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Using sovereignty as an appeal for immunity

Didn’t that same OAS, that they’re now calling a “cesspool”, once emit a statement against the Somoza government that was negotiated by the FSLN?

Didn’t that same OAS

Gioconda Belli

19 de noviembre 2021


“No man is an island,” wrote poet John Donne. He was referring to the fact that we live in societies, linked together by affective, economic and cultural ties of all kinds, and unbounded by geography.

In the last few months, Daniel Ortega and Rosario Murillo have invoked the idea of sovereignty, non-intervention and national independence as their defense against the accusations of different nations for the scandalous methods they used to proclaim themselves victorious in the November 7th elections.

Their diatribes no longer focus only on imperialism; now, according to them, there are many countries of the world conspiring to undermine the sovereignty of our poor Nicaragua. Apparently, they haven’t realized that their attempt to use sovereignty like a shield, to provide them with immunity, is totally transparent. They claim the Homeland belonging to all of us grants them a license to do what they will in the country, even to go above the Constitution that should be serving as a framework and constraint on their actions.

The principle of sovereignty arose during the French Revolution. Sovereignty is vested in the people, they declared, contradicting the monarchic idea that it resides in a king who receives his power directly from God. When they guillotined King Louis XIV, the French Revolution reclaimed the concept and assigned it to the people, through their representatives.

Later, the modern notion arose that the State is the proprietor of a nation’s sovereignty. It began with the concept that the State, as a political institution, is the body that brings together the diverse components of the nation: its legal structures and territorial dominion, in addition to the popular representation. The State represents the citizens, to the extent that those comprising it have been democratically elected via electoral processes guided by each country’s Constitution.

It’s clear that a State that uses its power to misrepresent the will of its citizens can’t appeal to sovereignty. A State composed of people illegitimately elected isn’t a sovereign state.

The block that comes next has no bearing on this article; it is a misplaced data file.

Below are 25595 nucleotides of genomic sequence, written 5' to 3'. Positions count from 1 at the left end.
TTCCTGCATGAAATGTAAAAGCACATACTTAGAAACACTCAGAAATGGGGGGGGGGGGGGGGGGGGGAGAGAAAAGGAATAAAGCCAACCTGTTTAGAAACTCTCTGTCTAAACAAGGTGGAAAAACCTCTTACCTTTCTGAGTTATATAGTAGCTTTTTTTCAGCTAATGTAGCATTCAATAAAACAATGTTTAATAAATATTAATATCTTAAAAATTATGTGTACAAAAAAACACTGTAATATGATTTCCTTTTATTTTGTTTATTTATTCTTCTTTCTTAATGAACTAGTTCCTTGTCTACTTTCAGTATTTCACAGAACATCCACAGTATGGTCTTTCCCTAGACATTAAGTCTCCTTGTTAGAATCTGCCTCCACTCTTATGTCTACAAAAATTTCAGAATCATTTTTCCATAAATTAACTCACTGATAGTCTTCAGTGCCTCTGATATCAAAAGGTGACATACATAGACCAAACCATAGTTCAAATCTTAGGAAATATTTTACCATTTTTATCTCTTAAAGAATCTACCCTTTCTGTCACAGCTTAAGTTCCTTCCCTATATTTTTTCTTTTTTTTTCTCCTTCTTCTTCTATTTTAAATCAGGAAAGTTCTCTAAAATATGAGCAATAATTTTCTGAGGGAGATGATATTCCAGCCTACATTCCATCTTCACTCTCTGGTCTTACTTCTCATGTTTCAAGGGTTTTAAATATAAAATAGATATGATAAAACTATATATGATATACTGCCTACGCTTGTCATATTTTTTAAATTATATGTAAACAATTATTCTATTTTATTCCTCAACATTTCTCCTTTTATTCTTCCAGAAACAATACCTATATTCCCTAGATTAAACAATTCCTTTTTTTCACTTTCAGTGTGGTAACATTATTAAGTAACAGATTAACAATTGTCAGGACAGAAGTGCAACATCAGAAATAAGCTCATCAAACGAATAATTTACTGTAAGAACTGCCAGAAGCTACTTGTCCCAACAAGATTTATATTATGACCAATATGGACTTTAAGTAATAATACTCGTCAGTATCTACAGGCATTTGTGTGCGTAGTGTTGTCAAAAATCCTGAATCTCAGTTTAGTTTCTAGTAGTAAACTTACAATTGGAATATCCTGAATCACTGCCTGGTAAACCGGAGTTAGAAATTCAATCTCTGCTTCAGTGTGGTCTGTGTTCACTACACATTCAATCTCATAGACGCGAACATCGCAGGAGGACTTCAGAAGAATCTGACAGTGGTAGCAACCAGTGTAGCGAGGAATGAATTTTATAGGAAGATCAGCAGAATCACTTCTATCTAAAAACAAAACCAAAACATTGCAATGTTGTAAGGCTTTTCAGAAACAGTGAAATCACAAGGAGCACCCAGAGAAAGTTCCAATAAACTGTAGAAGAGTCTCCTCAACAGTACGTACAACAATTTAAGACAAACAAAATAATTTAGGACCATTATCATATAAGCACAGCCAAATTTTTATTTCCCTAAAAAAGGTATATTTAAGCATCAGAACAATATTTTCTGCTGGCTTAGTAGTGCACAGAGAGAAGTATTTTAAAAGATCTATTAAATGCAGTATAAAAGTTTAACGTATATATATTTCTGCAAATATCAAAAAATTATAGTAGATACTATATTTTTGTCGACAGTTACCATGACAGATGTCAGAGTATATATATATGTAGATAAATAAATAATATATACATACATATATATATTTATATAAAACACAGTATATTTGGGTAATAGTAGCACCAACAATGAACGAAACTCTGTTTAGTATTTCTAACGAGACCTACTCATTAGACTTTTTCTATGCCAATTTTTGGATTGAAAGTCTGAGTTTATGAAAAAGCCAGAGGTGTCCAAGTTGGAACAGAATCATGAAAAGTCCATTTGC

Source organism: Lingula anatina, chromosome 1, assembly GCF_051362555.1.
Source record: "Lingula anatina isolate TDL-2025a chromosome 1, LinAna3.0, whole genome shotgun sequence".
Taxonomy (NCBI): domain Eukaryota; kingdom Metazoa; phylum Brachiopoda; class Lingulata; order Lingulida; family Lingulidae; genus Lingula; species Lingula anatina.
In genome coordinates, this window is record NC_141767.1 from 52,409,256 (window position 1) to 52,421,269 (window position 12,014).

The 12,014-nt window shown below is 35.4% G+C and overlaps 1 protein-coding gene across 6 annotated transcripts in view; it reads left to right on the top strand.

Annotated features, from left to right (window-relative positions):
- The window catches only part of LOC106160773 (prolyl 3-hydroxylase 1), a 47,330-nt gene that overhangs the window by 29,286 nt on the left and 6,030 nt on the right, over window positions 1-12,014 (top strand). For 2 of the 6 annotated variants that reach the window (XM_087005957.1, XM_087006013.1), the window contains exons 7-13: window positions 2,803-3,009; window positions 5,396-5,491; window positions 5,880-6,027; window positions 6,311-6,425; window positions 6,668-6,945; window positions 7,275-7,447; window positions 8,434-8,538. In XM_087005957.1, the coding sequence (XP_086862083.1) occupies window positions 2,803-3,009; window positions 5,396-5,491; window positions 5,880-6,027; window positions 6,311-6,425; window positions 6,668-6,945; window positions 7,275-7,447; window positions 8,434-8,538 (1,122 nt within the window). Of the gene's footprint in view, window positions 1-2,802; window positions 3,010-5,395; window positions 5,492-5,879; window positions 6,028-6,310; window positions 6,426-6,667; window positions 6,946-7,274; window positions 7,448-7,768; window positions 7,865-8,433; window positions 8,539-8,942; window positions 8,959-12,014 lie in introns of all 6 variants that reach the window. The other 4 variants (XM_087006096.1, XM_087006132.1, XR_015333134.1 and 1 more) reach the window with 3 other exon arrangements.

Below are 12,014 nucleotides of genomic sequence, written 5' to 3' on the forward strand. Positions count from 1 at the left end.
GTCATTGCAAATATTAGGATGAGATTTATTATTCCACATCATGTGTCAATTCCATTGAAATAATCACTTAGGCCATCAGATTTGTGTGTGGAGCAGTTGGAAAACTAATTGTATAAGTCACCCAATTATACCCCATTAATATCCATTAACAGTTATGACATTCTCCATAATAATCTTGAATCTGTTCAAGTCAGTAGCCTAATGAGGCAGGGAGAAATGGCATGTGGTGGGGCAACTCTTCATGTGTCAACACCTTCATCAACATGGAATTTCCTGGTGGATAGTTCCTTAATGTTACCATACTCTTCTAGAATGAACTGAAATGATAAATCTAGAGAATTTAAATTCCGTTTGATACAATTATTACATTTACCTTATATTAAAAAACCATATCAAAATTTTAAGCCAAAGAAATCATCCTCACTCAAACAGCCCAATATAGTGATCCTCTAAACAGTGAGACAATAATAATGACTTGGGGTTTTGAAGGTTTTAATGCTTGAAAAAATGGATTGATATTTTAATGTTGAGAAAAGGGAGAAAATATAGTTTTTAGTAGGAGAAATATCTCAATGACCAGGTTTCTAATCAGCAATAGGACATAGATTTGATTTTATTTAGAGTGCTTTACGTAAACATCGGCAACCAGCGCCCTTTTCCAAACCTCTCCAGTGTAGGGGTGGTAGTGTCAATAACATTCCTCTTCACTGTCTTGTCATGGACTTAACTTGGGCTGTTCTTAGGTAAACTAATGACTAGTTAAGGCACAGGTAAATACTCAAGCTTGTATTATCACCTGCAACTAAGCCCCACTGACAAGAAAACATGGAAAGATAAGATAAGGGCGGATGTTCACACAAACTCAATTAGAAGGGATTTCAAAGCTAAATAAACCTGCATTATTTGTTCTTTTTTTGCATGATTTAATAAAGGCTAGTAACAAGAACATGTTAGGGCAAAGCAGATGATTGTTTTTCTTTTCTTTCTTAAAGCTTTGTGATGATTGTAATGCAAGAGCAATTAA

Sovereignty is normally invoked in cases of territorial and border conflicts, in which a country finds itself threatened by outside forces.  None of this is occurring in Nicaragua. Ortega and Murillo have forged a great lie, in order to accuse their opponents of acting in favor of “imperialism”. How dare they? I wonder.


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No donation then or now makes us less Nicaraguan. Former leaders of the “Contra”, now referred to as the “Resistance”, were indeed financed by imperialism. I celebrate the fact that they weren’t expelled from the country. Many of them are even Ortega supporters now. Seeking support from other countries to back certain political positions is a common practice, especially in countries afflicted by dictatorships.

Wasn’t it the OAS, the body they’re now calling a “cesspool”, that emitted a statement promoted by the FSLN against the Somoza dictatorship? It was, of course, an important act of condemnation, since it culminated in a resolution approved on June 23, 1979, demanding the “substitution” of the Somoza dictatorship.

From the time World War II ended, in an effort to avoid the conflicts that led to that conflagration, the nations of the world have agreed to maintain a multi-national web, in order to forge common rules of civilized coexistence and norms of State behavior. That’s why the refusal of 40 countries to validate the Nicaraguan elections, and the fact that 25 member countries of the OAS also consider them illegitimate is a very serious signal. It’s useless for the dictatorship to try and attribute this to imperialism.

With their isolationist and artificially fiery and offended narrative, the Ortega Murillo regime is exposing our country, and all its citizens, to the threat of more sanctions and a prolonged seclusion. That absurd arrogance will lock us in, in defiance of the reality that in this twenty-first century a country like Nicaragua can’t turn a blind eye and cut its ties to the world.

It’s absolutely deplorable that Ortega and Murillo should pretend to be defending our Homeland, when it’s obvious the only thing that interests them is shielding themselves behind patriotic language, in order to be granted immunity.

It’s painful and regrettable to watch them continue to impose their absolute will, in a way that will only bring suffering to the country. And it’s still more painful and regrettable that some of those surrounding Ortega and Murillo were once capable of risking their lives against Somoza, but now won’t even risk losing their positions.

This article was originally published in Spanish in Confidencial and translated by Havana Times



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Gioconda Belli

Gioconda Belli

Poeta y novelista nicaragüense. Ha publicado quince libros de poemas, ocho novelas, dos libros de ensayos, una memoria, y cuatro cuentos para niños. Su primera novela “La mujer habitada” (1988) ha sido traducida a más de catorce idiomas. Ganadora del Premio La Otra Orilla, 2010; Biblioteca Breve, de Seix Barral (España, 2008); Premio Casa de las Américas, en Cuba; Premio Internacional de Poesía Generación del ‘27, en España y Premio Anna Seghers de la Academia de Artes, de Alemania; Premio de Bellas Artes de Francia, 2014. En 2023 obtuvo el premio Reina Sofía de Poesía Iberoamericana, el más prestigioso para la poesía en español. Por sus posiciones críticas al Gobierno de Daniel Ortega y Rosario Murillo, fue despatriada y confiscada. Está exiliada en Madrid.